Operational historyEdit

Iran's Sea Killer Mk 2 saw combat service during the Iran–Iraq War, being used to attack merchant shipping in the Persian Gulf, with at least six ships being hit.[9][12]

VariantsEdit

Sea Killer Mark 1
Short-range beam riding ship-launched anti-ship missile. 10 km range, 35 kilograms (77 lb) warhead. Also designated Nettuno.[2][4]
Sea Killer Mark 2
Increased range beam-riding ship-launched anti-ship missile with improved two stage rocket. 25+ km range, 70 kilograms (150 lb) warhead. Also designated Vulcano.[1][2]
Marte 1
Helicopter launched beam riding anti-ship missile, based on Sea Killer Mark 2.[12]
Marte 2
Improved version of Marte, with active radar homing seeker in bulged nose.[12]
  • Marte 2S
"Short" version of Marte 2 enabling simpler on-board integration onto helicopters.[16]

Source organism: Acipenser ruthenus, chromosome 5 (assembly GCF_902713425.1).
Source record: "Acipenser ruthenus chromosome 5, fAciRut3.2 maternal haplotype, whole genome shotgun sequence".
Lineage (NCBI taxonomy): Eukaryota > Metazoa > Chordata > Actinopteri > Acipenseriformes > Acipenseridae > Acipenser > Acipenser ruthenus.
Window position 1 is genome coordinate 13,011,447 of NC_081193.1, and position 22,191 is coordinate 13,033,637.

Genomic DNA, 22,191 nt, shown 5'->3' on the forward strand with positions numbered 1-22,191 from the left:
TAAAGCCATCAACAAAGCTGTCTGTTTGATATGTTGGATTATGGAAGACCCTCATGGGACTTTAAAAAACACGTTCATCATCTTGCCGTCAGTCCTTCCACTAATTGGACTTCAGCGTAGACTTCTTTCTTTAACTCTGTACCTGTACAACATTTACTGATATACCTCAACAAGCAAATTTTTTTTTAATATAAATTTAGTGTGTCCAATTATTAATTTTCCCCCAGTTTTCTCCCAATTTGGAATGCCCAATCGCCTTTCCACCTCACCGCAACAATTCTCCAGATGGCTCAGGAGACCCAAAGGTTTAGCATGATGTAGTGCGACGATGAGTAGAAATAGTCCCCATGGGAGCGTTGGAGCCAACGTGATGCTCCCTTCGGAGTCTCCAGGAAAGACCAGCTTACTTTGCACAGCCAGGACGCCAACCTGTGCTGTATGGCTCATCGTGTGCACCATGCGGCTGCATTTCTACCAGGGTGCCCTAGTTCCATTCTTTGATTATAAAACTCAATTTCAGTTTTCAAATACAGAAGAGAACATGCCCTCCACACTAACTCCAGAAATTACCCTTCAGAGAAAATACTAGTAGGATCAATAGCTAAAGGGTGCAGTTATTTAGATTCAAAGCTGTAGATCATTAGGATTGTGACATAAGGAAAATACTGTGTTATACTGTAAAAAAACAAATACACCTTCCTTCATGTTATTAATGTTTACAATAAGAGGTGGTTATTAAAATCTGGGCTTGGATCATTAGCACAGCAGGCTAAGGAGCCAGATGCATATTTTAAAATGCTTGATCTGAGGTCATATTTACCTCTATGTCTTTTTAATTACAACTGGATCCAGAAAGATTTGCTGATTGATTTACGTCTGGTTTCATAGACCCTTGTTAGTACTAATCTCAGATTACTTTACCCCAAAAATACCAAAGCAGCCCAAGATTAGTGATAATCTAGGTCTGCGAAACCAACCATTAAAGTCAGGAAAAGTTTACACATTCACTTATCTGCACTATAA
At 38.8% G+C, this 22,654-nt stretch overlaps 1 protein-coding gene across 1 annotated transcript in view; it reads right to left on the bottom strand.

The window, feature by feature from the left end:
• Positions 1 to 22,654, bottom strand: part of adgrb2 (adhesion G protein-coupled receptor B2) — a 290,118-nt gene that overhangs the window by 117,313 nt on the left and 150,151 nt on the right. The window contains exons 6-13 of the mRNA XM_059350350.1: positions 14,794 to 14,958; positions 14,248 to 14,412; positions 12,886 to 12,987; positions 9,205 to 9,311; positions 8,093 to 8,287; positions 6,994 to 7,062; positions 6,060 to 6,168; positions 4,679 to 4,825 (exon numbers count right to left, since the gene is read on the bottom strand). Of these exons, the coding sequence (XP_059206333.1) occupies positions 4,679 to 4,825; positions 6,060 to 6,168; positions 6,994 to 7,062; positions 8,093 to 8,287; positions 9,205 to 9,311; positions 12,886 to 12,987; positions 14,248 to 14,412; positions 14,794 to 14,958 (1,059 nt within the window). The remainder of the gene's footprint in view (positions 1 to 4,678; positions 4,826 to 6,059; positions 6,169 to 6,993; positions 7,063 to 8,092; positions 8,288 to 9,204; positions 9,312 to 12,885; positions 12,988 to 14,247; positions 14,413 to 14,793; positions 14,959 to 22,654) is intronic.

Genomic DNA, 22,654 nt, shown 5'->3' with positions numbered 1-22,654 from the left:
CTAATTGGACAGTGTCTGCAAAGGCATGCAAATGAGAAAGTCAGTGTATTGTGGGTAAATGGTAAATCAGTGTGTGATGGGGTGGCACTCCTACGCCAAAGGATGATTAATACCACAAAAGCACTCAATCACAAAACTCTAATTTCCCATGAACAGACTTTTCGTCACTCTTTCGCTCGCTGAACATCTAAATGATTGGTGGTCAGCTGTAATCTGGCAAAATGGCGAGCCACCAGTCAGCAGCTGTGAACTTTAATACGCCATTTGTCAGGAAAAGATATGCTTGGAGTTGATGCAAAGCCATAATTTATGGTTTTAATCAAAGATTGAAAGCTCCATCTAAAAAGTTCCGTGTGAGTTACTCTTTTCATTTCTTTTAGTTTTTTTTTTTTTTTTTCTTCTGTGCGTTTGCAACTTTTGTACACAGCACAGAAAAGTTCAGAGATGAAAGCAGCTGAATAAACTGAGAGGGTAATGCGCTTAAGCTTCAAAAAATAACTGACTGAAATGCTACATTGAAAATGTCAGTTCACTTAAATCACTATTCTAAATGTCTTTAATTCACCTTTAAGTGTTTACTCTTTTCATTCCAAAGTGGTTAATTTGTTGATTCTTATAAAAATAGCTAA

• Marte 2A
Modified version of Marte 2 for launch from fixed wing aircraft, with booster rocket omitted.[12]
  • Marte 2N
Version of Marte 2 as a surface-to-surface naval missile system for littoral operations.[16]
Marte-ER
Turbojet engine extends range to over 100 km, weight of 315 kilograms, first tested in November 9, 2018.[15][19]
Marte-ERP
Proposed Marte-ER for fixed-wing aircraft with a larger warhead in place of the rocket booster.[15]

OperatorsEdit

  Iran
  • 160 Sea Killer/Marte Mk 2 Vulcano, delivered between 1971-1972 for Saam frigates[12][20]
  Italy
  • Sea Killer Mk 1 Nettuno (evaluation).[7]
  • 450 Marte Mk 1 delivered since 1977 for use on SH-3D helicopters
  • 180 Marte Mk 2, delivered since 1987 for use on SH-3D helicopters[12]
  • 39 Marte Mk 2/S delivered since 2007 for use on AW-101 & SH-90 helicopters
  Qatar
  • Marte ER, MOU signed 30 March 2016 for coastal defence system[21]
  Turkmenistan
  • (25) Sea Killer/Marte Mk2/N at least 25 delivered[22][23]
  United Arab Emirates
  • 100 Sea Killer/Marte Mk2/N, February 2009 order, delivered in 2013 for 12 Ghannatha class Fast Patrol Boats
  • ? new undefined order in February 2017, for 93,6 million dollars[23]
  Venezuela